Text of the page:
Towards remote monitoring and remotely supervised training
Hermens, Hermie J. and Vollenbroek-Hutten, Miriam M.R. (2008) Towards remote monitoring and remotely supervised training. Journal of Electromyography and Kinesiology, 18 (6). pp. 908-919. ISSN 1050-6411
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|Abstract:||The growing number of elderly and people with chronic disorders in our western society puts such a pressure on our healthcare system that innovative approaches are required to make our health care more effective and more efficient. One way of innovating healthcare can be obtained by introducing new services that support and enable these elderly and people with chronic disorders in a more independent living and in self management with respect to their disorders. Examples of such services are remote monitoring and remotely supervised training (together RMT). Remote monitoring focuses on continuous monitoring of the health status with the assurance of assistance whenever required. Remotely supervised training focuses on efficient and effective individually tailored training anywhere and anytime with intensity not feasible in an intramural setting. It is expected that services of remote monitoring and remotely supervised treatment will become important for at least patients (safety, more in control, convenience), health care insurances (efficiency, cost reduction) and healthcare service providers (more effective care).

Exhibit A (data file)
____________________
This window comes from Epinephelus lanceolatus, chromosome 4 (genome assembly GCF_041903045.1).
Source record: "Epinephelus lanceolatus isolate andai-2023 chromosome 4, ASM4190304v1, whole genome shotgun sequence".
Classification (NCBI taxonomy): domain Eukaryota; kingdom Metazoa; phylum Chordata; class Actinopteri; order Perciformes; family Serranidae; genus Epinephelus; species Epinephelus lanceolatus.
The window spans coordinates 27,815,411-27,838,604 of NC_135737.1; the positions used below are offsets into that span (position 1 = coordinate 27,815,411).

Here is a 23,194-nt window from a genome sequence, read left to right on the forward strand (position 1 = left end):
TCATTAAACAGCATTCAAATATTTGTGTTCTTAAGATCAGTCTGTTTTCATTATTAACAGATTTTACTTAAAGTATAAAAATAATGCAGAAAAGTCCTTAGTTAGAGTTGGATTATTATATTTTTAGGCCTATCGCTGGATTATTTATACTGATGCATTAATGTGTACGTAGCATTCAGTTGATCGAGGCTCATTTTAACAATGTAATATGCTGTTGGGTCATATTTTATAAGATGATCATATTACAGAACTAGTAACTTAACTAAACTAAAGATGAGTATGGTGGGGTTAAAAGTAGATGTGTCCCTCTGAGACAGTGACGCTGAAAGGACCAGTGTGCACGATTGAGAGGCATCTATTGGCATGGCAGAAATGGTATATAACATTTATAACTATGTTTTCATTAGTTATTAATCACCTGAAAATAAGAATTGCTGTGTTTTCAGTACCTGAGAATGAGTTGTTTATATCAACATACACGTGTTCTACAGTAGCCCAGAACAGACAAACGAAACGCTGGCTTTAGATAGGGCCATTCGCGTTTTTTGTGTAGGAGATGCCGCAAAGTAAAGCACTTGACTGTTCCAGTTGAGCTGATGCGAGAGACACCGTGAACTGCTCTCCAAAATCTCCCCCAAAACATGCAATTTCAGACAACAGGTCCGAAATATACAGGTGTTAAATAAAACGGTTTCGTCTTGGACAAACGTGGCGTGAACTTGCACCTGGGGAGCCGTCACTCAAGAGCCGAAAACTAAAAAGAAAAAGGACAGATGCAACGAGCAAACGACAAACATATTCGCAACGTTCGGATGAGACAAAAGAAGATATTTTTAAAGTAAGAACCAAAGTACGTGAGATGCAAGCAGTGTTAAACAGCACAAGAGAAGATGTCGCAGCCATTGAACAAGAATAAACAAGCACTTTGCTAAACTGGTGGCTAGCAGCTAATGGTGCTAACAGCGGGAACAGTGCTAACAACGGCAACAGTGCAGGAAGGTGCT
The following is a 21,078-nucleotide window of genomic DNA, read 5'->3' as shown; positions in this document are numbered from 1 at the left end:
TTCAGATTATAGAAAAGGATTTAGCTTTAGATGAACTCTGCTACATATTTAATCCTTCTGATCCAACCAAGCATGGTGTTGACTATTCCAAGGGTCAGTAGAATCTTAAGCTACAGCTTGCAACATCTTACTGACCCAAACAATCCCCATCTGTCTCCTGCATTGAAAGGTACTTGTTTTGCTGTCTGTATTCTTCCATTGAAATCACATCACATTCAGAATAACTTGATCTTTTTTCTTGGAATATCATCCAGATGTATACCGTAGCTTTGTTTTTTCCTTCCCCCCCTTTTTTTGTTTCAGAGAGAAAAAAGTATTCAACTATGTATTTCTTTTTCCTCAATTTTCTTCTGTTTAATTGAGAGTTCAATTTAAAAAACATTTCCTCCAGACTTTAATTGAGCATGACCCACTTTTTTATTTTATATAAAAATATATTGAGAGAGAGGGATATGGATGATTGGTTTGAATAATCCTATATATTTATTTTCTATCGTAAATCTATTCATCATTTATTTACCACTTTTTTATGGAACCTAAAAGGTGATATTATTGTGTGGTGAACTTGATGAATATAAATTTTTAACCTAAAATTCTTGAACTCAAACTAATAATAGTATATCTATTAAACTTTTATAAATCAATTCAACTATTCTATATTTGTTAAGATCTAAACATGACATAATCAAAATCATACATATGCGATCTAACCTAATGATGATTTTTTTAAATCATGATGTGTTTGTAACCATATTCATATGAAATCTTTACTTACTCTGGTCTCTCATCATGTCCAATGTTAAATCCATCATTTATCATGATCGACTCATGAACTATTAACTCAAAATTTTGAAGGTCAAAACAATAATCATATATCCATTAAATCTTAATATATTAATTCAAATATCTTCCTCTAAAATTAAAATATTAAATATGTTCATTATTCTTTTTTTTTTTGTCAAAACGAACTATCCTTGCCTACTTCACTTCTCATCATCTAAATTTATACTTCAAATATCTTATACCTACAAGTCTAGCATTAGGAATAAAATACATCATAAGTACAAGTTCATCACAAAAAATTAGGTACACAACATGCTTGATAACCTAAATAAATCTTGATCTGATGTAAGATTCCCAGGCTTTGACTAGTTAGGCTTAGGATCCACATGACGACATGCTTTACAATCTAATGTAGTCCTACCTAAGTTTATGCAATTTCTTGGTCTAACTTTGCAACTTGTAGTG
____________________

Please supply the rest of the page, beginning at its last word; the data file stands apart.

RMT systems are in general quite complex distributed Information and Communication Technology (ICT) systems. RMT systems integrate ambulant sensing to measure relevant biosignals and (possibly) subject’s context information, secure data transport and storage, appropriate decisions support systems to assist in both technical and clinical decision making but also feedback on information to both patients and care providers. Feedback is essential for patients to make them aware of their health status, to give them a feeling of safety and to motivate and enable them to change/improve their health status. Feedback of information to healthcare professionals enables them in making appropriate decisions and to monitor changes/improvements in a patient’s health status.
Despite this apparent complexity, these systems must be very dependable to be accepted and used in a healthcare setting. During the past years knowledge and experience has been gained with the development of the building blocks of RMT systems. In parallel, experience has been gained with respect to the challenges involved when using RMT systems in a clinical environment. Examples are: activity monitoring in low back pain, monitoring of spasticity, myofeedback in subjects with neck shoulder and lower back pain and post rehabilitation home training. Until now, the main focus has been on the technical realization of the sensing and transportation part of it. The development of intelligent decision support systems is still in its infancy and clinical validation studies and models how to implement these services and how to make them profitable are largely lacking.
In conclusion, the combination of Biomedical Engineering with Information and Communication Technology has opened a new extensive area of research and development with a high potential to have substantial impact on our future healthcare.
|Copyright:||© 2008 Elsevier|
Electrical Engineering, Mathematics and Computer Science (EEMCS)
|Link to this item:||http://purl.utwente.nl/publications/62735|
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